What I find is that every time I attempt to be honest about this topic, it causes extreme cognitive dissonance in the hard core running weenies because they’re so emotionally invested in running, usually due to neurotic running addiction, or the “runners high” as it’s referred to and anything that threatens of challenges that addiction, is rejected. Bottom line, for weight loss, general fitness, cardio vascular health, cogniive health, heart health, and pretty much all the claims made by proponents of running, running is sub-par at best compared to, or the equal of, well, just about anything else. Contrary to popular runner mythology, there’s nothing magical nor unique about running as it pertains to the usual reasons many run. Note, unlike the majority of my articles, this one contains links to non peer reviewed lay articles, but most do have links to the studies they mention within the articles, and or, are opinion pieces, opinions I tend to agree with, so sue me. In this case, there’s a lot to read for those who want to read it, or they can pick and choose as they see fit.

    Here’s a bunch resources for people looking to start their research on the topic; really tip of the iceberg honestly. Some of it is RT Vs aerobics, some is related to running as it applies to most major claims of benefits. For example, occasional author for site and top coach, Charles Staley pulls no punches on his assessment of running here:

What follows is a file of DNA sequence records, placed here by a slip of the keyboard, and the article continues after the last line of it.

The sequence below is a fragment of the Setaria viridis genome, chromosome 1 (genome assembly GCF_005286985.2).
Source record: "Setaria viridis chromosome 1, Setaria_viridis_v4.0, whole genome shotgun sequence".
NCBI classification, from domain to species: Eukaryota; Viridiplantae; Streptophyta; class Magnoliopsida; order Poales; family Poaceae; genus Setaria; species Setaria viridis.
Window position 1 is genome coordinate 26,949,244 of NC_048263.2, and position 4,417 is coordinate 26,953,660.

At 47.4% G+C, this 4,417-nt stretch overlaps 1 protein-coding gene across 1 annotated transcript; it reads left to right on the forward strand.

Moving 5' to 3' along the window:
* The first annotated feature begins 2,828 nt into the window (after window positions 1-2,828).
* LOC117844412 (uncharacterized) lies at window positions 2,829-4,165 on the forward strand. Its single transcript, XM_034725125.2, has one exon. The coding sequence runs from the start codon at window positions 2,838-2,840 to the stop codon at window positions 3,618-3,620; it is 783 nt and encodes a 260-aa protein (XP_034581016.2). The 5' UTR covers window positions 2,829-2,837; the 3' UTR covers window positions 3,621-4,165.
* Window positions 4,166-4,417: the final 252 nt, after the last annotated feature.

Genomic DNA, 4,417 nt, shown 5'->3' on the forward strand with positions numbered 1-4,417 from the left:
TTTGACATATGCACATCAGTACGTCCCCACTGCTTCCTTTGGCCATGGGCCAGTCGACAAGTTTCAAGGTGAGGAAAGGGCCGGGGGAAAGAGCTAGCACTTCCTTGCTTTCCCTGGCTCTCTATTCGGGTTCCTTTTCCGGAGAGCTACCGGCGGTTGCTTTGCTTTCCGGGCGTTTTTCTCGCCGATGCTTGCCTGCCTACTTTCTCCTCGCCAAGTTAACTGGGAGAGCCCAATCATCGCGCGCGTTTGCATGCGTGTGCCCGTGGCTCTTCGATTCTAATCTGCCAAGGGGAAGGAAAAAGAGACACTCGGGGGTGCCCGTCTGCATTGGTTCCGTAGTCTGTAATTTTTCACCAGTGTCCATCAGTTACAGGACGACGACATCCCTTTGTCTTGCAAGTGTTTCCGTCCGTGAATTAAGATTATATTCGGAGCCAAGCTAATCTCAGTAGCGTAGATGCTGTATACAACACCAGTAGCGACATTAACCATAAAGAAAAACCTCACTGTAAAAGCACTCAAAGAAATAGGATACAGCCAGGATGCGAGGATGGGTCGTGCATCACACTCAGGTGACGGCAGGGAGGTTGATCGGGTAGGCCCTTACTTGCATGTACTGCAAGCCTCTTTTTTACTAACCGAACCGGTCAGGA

The Jogging Delusion

    Another I like that does not beat around the proverbial bush on the topic.

    Running Is the Worst Way to Get Fit.

    Want to preserve your muscles and brain as you age? RT is the way to go! My last article on the topic via Life Extension Magazine:

    Resistance Exercise Reduces Cognitive Decline

    “But cardio is best for preventing heart disease while weight training is better for muscles!” some will claim, but again, studies find RT has unique effects cardio does not, and may be superior for preventing specific types of fat buildup in the heart, and Even a Little Weight Training May Cut the Risk of Heart Attack and Stroke. What about older adults? Yup, RT is more important for older adults to maintain physical and mental health vs. cardio work.

    Is SIT The Shit?!

    Best form of “cardio” work? Really want to lose fat and get into shape without spending a lot of time? I cover the difference between HIIT and SIT HERE, but here’s an excellent review of the studies examining HIIT vs SIT as well as moderate-intensity continuous training (MICT) with recs how to perform SIT and HIIT I recommend people use this page as a resource for all things HIIT/SIT related:

    How Sprint interval training: burn 40% more fat than HIIT in 60% less time